- Retinol:Vitamin A, retinoic acid, retinyl palmitate, retinaldehyde, adapalene, tretinoin, tazarotene and isotretinoin.
- Thioglycolic acid:Found in chemical hair removers; can also be labeled acetyl mercaptan, mercaptoacetate, mercaptoacetic acid and thiovanic acid.
- Toluene:Found in nail polishes; skip methylbenzene, toluol and antisal 1a.
Did you know toothpaste is considered a cosmetic?
The Food and Drug Administration oversees regulating cosmetic and personal care products. You would think that these products would be tested prior to being released on the market but they are not. The personal care products industry is one of the least regulated in the U.S. The Federal Food, Drug and Cosmetic Act (FFDCA) has 1 page dedicated to cosmetics and 112 to food and drugs.
These are some of the chemicals you can find in commercial toothpaste:
- Fluoride: Over 95% of the toothpaste sold in the U.S. contain fluoride. They all contain this warning – “Keep out of reach of children under 6 years of age. If you accidentally swallow more than used for brushing, seek professional help or contact a poison control center immediately.” because fluoride is poisonous. There are approximately 23,000 reports of fluoride poisoning annually in the United States. It is more toxic than lead and slightly less toxic than arsenic.
- DEA (diethanolamine): Is the foaming agent you’ll find it in lots of brands of toothpaste. DEA exposure has been linked to liver cancer and thyroid problems in mice and it is banned in the European Union.
- Formaldehyde: Formaldehyde-releasing preservatives are used in many cosmetics, including toothpaste. Also found in embalming fluid, these preservatives continuously give off small quantities of this carcinogen.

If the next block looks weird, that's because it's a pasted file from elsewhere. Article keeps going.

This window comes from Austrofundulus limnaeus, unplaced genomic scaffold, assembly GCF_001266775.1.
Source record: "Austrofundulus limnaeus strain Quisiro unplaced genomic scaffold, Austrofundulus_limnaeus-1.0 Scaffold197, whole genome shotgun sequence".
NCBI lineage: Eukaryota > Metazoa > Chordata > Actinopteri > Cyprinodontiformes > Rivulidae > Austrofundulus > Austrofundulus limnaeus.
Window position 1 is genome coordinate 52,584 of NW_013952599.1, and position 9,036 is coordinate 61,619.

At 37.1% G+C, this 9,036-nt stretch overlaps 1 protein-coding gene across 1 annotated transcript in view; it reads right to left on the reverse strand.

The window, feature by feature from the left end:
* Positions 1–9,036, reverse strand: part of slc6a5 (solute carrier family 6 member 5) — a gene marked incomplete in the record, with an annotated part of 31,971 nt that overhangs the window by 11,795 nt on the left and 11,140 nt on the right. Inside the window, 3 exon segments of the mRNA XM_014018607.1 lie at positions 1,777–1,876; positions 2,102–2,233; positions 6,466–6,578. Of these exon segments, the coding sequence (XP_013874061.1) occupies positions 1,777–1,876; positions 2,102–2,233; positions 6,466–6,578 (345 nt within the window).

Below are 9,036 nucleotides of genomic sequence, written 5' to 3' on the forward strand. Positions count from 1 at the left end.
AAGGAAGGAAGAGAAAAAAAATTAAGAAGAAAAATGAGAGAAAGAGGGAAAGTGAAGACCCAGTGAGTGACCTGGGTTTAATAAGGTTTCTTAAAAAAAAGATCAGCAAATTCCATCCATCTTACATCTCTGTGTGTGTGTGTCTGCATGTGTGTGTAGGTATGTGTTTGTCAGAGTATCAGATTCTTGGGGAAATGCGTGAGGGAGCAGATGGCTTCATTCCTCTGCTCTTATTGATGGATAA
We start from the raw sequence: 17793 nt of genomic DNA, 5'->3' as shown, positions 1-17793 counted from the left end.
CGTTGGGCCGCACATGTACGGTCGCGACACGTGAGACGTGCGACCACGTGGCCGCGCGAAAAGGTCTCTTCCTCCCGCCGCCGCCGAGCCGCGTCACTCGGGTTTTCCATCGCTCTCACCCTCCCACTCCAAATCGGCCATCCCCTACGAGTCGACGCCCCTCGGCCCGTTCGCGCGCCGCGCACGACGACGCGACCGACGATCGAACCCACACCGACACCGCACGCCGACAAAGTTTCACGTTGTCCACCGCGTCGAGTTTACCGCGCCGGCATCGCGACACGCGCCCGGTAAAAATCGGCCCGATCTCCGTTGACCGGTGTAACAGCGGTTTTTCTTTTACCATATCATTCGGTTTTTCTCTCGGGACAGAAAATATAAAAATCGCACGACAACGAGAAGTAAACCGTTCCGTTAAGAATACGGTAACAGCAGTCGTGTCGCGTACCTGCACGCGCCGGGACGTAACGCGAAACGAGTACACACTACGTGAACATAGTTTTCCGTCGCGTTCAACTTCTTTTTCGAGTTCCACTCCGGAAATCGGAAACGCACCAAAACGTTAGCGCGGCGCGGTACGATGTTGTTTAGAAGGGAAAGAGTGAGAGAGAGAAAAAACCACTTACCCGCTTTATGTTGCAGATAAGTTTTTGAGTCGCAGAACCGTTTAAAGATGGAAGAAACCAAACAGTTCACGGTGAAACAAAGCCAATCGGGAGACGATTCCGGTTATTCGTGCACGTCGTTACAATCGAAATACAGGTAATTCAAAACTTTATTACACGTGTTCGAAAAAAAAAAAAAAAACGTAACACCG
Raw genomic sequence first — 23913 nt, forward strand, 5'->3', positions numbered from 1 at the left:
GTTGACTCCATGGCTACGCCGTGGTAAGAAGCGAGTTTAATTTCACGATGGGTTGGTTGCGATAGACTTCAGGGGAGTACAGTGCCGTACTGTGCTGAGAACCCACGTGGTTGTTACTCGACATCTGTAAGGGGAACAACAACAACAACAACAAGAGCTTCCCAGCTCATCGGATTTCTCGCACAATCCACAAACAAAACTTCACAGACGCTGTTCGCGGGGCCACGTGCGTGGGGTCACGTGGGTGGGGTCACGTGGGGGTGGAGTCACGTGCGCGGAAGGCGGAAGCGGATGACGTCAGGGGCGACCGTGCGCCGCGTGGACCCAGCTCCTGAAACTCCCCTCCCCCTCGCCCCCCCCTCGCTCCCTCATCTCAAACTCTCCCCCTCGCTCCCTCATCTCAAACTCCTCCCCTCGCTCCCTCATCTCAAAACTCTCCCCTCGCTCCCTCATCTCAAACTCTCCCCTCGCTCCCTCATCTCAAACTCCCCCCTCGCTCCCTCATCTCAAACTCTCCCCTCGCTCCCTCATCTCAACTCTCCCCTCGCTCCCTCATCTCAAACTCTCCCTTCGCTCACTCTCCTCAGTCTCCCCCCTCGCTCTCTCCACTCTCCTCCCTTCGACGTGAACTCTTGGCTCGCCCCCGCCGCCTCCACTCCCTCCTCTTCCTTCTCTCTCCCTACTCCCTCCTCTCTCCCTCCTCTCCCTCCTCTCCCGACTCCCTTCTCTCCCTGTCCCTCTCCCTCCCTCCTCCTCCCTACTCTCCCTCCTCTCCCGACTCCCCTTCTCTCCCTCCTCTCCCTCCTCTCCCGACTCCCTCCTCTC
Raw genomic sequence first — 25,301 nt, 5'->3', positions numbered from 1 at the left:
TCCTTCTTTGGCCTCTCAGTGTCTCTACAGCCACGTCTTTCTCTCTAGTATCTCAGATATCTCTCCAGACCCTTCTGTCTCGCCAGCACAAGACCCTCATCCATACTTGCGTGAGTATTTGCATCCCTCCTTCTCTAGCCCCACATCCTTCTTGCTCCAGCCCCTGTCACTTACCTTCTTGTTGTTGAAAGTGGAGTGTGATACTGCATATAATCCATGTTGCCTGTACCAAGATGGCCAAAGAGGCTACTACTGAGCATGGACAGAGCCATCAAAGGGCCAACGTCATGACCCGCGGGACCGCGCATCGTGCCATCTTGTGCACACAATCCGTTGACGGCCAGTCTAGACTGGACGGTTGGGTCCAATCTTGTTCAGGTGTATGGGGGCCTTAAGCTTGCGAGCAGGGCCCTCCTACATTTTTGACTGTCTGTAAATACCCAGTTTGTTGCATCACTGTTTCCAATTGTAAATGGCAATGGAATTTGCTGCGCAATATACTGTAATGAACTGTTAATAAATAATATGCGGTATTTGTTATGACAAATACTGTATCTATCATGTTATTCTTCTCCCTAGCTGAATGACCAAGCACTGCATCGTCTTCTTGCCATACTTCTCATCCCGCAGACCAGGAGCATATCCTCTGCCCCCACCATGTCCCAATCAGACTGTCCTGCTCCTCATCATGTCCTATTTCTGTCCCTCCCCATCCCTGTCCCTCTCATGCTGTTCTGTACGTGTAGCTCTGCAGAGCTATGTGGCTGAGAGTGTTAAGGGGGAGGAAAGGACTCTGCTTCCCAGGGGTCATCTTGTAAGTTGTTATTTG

- Parabens: Can cause hormone problems. Commonly used preservatives (such as methylparaben) can mimic estrogen and are linked to cancer as well as developmental problems in children.
- Triclosan: Triclosan was recently banned by the FDA for use in soap, but unbelievably not toothpaste! This chemical has been found to affect hormones, including those that regulate our reproductive system and thyroid function. It is an antibacterial agent and also the major problem of antibiotic-resistant bacteria.
And you put this in your mouth twice a day!! The tissues of the mouth lining and gums are extremely effective at absorbing anything and everything into the bloodstream. This is why many medicines are administered under the tongue. This makes what you put in your mouth even more significant, even if you don’t swallow it.
Good-Gums is a non-toxic tooth powder that contains none of the ingredients above.
Not only is it very effective in cleaning your teeth and fighting bacteria it promotes healing and contains nutrients that are absorbed by your mouth tissues.
None of the ingredients can contaminate you, your baby, or your breastmilk.
These are the all-natural, pure ingredients:
▪Vitamin C & Bioflavonoids aid the gum linings to stay healthy despite the bacteria that inhabit the mouth. Vitamin C is key to the processes of cell growth, healing and tissue repair. It’s required for the production of collagen, that makes up gum tissue and periodontal ligaments that keep the gums tight to the teeth and the teeth tight to the jawbone. Bioflavonoids significantly enhance the absorption of Vitamin C.